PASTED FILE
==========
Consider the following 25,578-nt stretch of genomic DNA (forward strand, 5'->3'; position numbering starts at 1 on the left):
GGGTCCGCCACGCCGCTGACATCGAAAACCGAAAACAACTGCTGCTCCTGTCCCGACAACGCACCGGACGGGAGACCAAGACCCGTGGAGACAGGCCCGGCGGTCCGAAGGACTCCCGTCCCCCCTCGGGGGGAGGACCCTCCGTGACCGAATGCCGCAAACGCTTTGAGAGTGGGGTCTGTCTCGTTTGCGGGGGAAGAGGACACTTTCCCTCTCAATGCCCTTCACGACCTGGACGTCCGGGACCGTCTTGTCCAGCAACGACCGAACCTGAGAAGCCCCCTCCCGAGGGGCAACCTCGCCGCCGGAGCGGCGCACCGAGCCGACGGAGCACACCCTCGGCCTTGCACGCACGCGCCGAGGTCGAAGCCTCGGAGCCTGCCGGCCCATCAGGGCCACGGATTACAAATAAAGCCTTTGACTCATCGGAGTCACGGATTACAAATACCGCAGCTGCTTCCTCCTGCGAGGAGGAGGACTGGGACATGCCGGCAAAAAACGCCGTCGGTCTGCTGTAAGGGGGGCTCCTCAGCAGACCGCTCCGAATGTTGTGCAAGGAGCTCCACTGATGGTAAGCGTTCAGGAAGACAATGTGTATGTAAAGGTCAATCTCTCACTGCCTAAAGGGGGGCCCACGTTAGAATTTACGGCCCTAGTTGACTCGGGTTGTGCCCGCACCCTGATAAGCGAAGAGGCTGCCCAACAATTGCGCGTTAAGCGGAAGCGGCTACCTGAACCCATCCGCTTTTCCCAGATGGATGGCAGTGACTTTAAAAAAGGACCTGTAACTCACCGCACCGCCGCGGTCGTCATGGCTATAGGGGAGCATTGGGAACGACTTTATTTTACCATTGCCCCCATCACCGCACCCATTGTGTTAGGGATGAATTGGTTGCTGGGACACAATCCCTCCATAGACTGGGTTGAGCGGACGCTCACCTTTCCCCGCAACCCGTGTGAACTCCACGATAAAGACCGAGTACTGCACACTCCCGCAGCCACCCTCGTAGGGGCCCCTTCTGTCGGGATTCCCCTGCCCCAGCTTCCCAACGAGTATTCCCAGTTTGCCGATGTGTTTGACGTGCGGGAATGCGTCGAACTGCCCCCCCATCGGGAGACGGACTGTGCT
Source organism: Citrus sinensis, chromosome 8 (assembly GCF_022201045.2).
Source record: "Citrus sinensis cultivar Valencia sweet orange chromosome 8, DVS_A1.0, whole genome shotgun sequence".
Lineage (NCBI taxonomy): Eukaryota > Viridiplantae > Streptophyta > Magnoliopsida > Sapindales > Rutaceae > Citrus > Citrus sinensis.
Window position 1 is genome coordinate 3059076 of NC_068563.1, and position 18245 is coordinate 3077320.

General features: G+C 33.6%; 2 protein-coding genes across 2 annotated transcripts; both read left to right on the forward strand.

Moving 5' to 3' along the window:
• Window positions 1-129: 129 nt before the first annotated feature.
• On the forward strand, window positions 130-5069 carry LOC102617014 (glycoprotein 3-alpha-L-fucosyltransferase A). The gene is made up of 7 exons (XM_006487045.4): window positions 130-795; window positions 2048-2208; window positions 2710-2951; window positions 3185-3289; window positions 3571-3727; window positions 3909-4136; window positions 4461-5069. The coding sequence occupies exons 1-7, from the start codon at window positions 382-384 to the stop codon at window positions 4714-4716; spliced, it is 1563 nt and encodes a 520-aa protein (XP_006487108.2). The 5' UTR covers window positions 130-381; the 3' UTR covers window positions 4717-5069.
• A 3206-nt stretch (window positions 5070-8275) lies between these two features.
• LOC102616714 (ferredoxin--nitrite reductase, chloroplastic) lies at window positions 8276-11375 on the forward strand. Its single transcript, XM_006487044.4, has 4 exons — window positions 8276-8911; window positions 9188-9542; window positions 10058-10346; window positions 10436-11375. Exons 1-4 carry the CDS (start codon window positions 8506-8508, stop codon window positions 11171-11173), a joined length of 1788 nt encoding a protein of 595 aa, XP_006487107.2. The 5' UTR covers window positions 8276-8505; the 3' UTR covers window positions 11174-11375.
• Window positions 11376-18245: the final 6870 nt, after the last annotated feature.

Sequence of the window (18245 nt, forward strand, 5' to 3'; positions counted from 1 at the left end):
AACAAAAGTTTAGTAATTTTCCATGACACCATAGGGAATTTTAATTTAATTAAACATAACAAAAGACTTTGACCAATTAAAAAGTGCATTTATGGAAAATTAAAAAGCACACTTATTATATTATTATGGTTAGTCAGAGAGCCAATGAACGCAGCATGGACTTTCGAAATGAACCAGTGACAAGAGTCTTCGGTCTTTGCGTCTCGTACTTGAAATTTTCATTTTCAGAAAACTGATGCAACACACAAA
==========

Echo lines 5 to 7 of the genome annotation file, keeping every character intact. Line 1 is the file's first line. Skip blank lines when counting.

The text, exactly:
Lineage (NCBI taxonomy): Eukaryota > Viridiplantae > Streptophyta > Magnoliopsida > Sapindales > Rutaceae > Citrus > Citrus sinensis.
Window position 1 is genome coordinate 3059076 of NC_068563.1, and position 18245 is coordinate 3077320.

General features: G+C 33.6%; 2 protein-coding genes across 2 annotated transcripts; both read left to right on the forward strand.